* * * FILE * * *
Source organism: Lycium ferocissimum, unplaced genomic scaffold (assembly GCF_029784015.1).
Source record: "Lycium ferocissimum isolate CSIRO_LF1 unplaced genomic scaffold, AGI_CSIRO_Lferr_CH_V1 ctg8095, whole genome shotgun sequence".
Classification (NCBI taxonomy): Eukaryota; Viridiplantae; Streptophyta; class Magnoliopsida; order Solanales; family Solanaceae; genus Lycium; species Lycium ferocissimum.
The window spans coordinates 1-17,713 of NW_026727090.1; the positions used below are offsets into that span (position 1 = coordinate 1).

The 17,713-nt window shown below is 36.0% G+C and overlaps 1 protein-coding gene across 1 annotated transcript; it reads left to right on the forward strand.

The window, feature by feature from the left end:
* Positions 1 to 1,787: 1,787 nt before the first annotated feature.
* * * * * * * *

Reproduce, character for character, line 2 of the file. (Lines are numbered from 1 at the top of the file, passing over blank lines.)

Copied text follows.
Source record: "Lycium ferocissimum isolate CSIRO_LF1 unplaced genomic scaffold, AGI_CSIRO_Lferr_CH_V1 ctg8095, whole genome shotgun sequence".